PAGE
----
Four lectures delivered in 1917 to the Yale School of Religion presented here in elaborated form by one of the foremost leaders of the "Social Gospel Movement." In "A Theology for the Social Gospel", Rauschenbusch lays out the theological roots of Protestant social activism prevalent in the early part of this century. He explores central theological issues of the Christian faith: the nature of sin and evil, baptism and the Lord's Supper.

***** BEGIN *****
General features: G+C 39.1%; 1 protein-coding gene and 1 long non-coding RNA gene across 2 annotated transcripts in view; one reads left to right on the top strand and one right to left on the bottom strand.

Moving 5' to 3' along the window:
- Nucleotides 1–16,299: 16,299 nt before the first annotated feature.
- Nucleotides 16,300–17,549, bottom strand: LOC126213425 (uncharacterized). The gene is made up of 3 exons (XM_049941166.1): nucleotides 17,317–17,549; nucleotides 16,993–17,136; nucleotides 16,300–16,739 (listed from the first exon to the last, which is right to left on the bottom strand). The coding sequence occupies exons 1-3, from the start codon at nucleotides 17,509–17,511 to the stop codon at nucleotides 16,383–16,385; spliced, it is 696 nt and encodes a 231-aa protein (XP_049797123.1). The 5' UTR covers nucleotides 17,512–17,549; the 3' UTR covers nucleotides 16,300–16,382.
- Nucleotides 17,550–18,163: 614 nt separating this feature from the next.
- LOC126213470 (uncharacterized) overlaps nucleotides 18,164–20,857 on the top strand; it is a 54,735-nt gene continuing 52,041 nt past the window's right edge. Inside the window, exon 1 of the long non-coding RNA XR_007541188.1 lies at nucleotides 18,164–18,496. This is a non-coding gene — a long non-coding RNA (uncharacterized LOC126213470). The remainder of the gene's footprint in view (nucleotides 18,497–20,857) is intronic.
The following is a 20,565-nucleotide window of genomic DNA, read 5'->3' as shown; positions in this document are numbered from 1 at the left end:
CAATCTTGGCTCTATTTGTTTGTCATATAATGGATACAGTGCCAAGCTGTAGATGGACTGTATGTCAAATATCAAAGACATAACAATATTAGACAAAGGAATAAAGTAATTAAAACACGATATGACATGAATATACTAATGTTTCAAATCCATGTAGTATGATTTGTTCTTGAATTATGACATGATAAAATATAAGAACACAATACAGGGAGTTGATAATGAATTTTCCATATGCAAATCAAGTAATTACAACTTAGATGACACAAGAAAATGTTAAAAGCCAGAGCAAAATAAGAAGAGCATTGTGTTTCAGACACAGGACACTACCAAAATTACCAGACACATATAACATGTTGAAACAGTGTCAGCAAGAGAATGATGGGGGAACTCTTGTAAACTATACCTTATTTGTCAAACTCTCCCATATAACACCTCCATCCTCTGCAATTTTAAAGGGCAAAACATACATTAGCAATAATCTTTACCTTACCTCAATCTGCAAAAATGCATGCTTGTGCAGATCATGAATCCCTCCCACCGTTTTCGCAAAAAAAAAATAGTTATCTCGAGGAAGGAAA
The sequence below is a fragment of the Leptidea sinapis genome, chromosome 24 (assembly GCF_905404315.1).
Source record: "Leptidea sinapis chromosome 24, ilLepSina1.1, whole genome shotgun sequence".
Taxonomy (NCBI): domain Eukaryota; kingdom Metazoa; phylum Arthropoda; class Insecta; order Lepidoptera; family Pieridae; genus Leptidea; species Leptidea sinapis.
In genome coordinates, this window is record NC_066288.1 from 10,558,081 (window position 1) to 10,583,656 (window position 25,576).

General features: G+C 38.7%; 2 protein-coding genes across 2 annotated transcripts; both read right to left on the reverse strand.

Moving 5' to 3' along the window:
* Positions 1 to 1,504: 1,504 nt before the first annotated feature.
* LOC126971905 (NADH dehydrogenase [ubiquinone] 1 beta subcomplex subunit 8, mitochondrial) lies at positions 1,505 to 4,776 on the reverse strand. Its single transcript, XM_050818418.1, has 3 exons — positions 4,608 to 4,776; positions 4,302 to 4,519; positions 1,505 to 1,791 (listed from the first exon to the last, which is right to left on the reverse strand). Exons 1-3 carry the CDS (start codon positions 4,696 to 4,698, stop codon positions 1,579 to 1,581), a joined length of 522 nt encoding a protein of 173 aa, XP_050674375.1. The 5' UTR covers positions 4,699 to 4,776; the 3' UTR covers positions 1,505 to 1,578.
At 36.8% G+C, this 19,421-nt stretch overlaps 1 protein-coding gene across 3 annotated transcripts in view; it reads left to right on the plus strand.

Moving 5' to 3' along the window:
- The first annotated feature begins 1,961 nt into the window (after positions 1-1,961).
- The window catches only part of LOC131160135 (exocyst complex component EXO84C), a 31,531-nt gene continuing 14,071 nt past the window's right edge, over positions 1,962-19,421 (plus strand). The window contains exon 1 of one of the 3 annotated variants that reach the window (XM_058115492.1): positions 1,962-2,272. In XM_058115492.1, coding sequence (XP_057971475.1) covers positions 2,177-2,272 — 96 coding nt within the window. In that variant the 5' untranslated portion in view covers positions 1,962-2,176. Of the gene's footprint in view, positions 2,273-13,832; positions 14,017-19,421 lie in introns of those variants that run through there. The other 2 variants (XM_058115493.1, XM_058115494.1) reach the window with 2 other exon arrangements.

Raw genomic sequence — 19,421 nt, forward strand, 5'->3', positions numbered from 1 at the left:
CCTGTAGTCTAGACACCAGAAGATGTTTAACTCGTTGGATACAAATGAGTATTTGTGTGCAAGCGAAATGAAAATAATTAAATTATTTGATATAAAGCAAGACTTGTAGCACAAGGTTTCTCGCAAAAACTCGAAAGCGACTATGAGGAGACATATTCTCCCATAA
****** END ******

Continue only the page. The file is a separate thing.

Walter Rauschenbusch (1861-1918) was ordained in 1886 and began work among German immigrants as pastor of the Second German Baptist Church in New York City. He studied economics and theology at Berlin (1891-92) and industrial relations in England, where he became acquainted with the Fabian Society. In 1902 he was appointed Professor of Church History at Rochester Theological Seminary. He was a leading figure in the Social Gospel movement. His writings include 'Christianity and the Social Crisis', 'Christianizing the Social Order', and 'A Theology for the Social Gospel.'